Entertaining. As one would expect, Martha’s Entertaining sets the standard for coffee table books about the aesthetic of living. This gorgeous, lavish volume of soirees from no less an icon of style than Martha Stewart would be a masterpiece simply for its design, but it is also useful. That marriage between practicality and artistry is fundamental to Stewart's impact, and with this book, she and her team settle any quibbles about the two once and for all. Let us hope that a decorating volume is in the works. Samantha Nestor's Living with Wine could just as easily be catalogued with the decorating books below, but this showstopper will cause any home entertainer who doesn't already have them to start sketching out their plans for a wine cellar and the tastings they'll host once it's completed. Also beautifully executed is Brad Thomas Parsons' Bitters, and almost no volume is more timely to the current old-world aesthetic swirling around cocktail culture. Present this handsome book alone or with a bottle of bitters you mixed from one of the recipes it includes -- in our urban home, the favorites are apple, orange and cedar.
Interiors. Devotees of mid-century modern will get a kick out of the 1961 edition of the Better Homes and Gardens Decorating Book, which might as well be called the Betty Draper Decorating Manual. An edition of this masterpiece original right down to the mylar flyleaves is spotlit on the shelves in my newly redecorated home office along with its cousin the Better Homes and Gardens Sewing Book. You can frequently find vintage style manuals in various editions at used bookstores and their online counterparts. The true Draper of style as substance is Dorothy Draper, to whom it is not an exaggeration to refer as not just one of the founders of contemporary home design but one of its tastefully dramatic pillars. Her Decorating is Fun! is a treatise on design, a guidebook of information and insight, and a statement as a design object itself. Another pillar of dramatic design, William Haines, left fame as a silent era movie actor to achieve it as a movie colony interior designer under the auspices of none other than Joan Crawford. Class Act:William Haines Legendary Hollywood Decorator is a suitably lush tribute to this master of Hollywood Regency design. If perfectly wrought tinseltown vulgarity isn’t your style, perhaps the aesthetic, simultaneously rough-hewn and refined, of Pottery Barn Home is. And if not that, then the practical inspiration of The House Beautiful Home Book is inarguable.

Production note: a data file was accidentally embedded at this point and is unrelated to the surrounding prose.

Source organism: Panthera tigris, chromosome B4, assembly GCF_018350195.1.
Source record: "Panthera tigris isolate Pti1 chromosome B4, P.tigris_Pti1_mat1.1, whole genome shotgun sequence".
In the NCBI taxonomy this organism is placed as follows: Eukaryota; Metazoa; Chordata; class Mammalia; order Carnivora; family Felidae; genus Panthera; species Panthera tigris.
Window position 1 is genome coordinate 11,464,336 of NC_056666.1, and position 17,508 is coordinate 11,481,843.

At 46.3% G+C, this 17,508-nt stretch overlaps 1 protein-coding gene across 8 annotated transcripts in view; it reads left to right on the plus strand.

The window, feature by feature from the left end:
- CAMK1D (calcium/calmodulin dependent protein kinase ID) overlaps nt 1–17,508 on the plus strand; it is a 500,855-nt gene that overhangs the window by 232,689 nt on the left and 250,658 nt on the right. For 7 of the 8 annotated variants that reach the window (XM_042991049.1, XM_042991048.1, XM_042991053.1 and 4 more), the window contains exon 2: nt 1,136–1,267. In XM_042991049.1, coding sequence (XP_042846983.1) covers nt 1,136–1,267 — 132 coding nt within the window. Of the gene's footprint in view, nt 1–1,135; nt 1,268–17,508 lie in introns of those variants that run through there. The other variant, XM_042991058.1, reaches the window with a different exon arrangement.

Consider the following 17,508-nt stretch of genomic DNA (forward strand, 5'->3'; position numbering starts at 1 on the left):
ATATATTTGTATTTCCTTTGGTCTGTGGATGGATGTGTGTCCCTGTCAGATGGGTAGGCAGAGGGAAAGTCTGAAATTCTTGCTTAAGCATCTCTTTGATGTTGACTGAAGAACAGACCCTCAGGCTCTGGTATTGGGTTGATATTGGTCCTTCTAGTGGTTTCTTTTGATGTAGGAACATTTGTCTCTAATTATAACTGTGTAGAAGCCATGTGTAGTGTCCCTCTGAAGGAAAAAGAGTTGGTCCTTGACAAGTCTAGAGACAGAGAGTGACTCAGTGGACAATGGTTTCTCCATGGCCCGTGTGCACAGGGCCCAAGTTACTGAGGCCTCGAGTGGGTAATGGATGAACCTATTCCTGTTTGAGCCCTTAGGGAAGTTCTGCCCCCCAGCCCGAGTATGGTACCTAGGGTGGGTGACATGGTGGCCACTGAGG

Craft and Holiday. Holiday books are nice gifts for the holidays, assuming that you’re giving them to someone who celebrates. It’s hard to imagine that anyone wouldn’t find something fun and useful in Martha Stewart's Handmade Holiday Crafts, which takes us, our scissors, our glue sticks and our glitter tubes through a year of projects, instructions and inspiration. Both nostalgia and its cousin camp achieve sentimental traction and receive due respect in Susan Waggoner's Christmas Memories and David Seidman's Holiday Lights. Finally, for the hardcore nostalgist on your list, consider Jacqueline de Montravel's The Vintage Table and Ellyn Anne Geisel's The Kitchen Linens Book. Either or both of these darling volumes would be perfect for anyone who loves setting a pretty vintage table or puttering around an old-fashioned linen closet, or immersing themselves in the memories that inspire the settings and that become the legacy of holiday celebrations.